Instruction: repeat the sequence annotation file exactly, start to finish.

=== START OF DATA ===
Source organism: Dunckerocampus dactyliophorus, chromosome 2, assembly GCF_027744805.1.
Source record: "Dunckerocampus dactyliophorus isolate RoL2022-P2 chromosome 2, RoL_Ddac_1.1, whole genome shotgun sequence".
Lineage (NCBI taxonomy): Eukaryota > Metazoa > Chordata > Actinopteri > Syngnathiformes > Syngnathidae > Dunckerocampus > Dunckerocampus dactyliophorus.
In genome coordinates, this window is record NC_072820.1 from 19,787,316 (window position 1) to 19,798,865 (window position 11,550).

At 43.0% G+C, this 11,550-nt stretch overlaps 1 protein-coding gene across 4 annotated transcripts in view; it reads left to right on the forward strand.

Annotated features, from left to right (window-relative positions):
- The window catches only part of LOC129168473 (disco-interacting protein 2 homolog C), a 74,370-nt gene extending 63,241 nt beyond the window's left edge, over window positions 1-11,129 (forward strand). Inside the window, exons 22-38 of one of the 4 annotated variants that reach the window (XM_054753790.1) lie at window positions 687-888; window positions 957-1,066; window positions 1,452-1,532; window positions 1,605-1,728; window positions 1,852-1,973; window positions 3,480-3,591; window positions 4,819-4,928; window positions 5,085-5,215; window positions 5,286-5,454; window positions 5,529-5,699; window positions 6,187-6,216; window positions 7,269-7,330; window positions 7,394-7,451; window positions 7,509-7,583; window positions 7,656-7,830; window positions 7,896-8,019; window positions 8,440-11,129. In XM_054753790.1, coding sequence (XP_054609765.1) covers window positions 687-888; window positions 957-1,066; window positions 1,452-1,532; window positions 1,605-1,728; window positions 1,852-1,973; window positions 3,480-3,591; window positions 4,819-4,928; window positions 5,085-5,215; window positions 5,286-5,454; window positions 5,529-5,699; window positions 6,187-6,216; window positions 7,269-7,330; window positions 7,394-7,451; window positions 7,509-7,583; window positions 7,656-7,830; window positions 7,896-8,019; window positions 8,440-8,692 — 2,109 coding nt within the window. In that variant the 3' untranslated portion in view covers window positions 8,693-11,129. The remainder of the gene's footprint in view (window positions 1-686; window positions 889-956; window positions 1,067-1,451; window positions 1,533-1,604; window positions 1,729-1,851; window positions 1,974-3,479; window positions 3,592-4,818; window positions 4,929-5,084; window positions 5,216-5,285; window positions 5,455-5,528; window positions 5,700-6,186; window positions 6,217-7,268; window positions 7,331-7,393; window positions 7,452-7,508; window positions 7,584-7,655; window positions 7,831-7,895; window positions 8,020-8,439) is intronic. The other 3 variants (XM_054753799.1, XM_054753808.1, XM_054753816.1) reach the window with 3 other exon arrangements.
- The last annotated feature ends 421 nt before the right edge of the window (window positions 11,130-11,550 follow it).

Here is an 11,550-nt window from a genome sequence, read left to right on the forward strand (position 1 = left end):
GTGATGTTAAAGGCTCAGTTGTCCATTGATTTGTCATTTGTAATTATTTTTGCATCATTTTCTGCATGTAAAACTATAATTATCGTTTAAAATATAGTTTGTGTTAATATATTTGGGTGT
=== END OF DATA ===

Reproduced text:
Source organism: Dunckerocampus dactyliophorus, chromosome 2, assembly GCF_027744805.1.
Source record: "Dunckerocampus dactyliophorus isolate RoL2022-P2 chromosome 2, RoL_Ddac_1.1, whole genome shotgun sequence".
Lineage (NCBI taxonomy): Eukaryota > Metazoa > Chordata > Actinopteri > Syngnathiformes > Syngnathidae > Dunckerocampus > Dunckerocampus dactyliophorus.
In genome coordinates, this window is record NC_072820.1 from 19,787,316 (window position 1) to 19,798,865 (window position 11,550).

At 43.0% G+C, this 11,550-nt stretch overlaps 1 protein-coding gene across 4 annotated transcripts in view; it reads left to right on the forward strand.

Annotated features, from left to right (window-relative positions):
- The window catches only part of LOC129168473 (disco-interacting protein 2 homolog C), a 74,370-nt gene extending 63,241 nt beyond the window's left edge, over window positions 1-11,129 (forward strand). Inside the window, exons 22-38 of one of the 4 annotated variants that reach the window (XM_054753790.1) lie at window positions 687-888; window positions 957-1,066; window positions 1,452-1,532; window positions 1,605-1,728; window positions 1,852-1,973; window positions 3,480-3,591; window positions 4,819-4,928; window positions 5,085-5,215; window positions 5,286-5,454; window positions 5,529-5,699; window positions 6,187-6,216; window positions 7,269-7,330; window positions 7,394-7,451; window positions 7,509-7,583; window positions 7,656-7,830; window positions 7,896-8,019; window positions 8,440-11,129. In XM_054753790.1, coding sequence (XP_054609765.1) covers window positions 687-888; window positions 957-1,066; window positions 1,452-1,532; window positions 1,605-1,728; window positions 1,852-1,973; window positions 3,480-3,591; window positions 4,819-4,928; window positions 5,085-5,215; window positions 5,286-5,454; window positions 5,529-5,699; window positions 6,187-6,216; window positions 7,269-7,330; window positions 7,394-7,451; window positions 7,509-7,583; window positions 7,656-7,830; window positions 7,896-8,019; window positions 8,440-8,692 — 2,109 coding nt within the window. In that variant the 3' untranslated portion in view covers window positions 8,693-11,129. The remainder of the gene's footprint in view (window positions 1-686; window positions 889-956; window positions 1,067-1,451; window positions 1,533-1,604; window positions 1,729-1,851; window positions 1,974-3,479; window positions 3,592-4,818; window positions 4,929-5,084; window positions 5,216-5,285; window positions 5,455-5,528; window positions 5,700-6,186; window positions 6,217-7,268; window positions 7,331-7,393; window positions 7,452-7,508; window positions 7,584-7,655; window positions 7,831-7,895; window positions 8,020-8,439) is intronic. The other 3 variants (XM_054753799.1, XM_054753808.1, XM_054753816.1) reach the window with 3 other exon arrangements.
- The last annotated feature ends 421 nt before the right edge of the window (window positions 11,130-11,550 follow it).

Here is an 11,550-nt window from a genome sequence, read left to right on the forward strand (position 1 = left end):
GTGATGTTAAAGGCTCAGTTGTCCATTGATTTGTCATTTGTAATTATTTTTGCATCATTTTCTGCATGTAAAACTATAATTATCGTTTAAAATATAGTTTGTGTTAATATATTTGGGTGT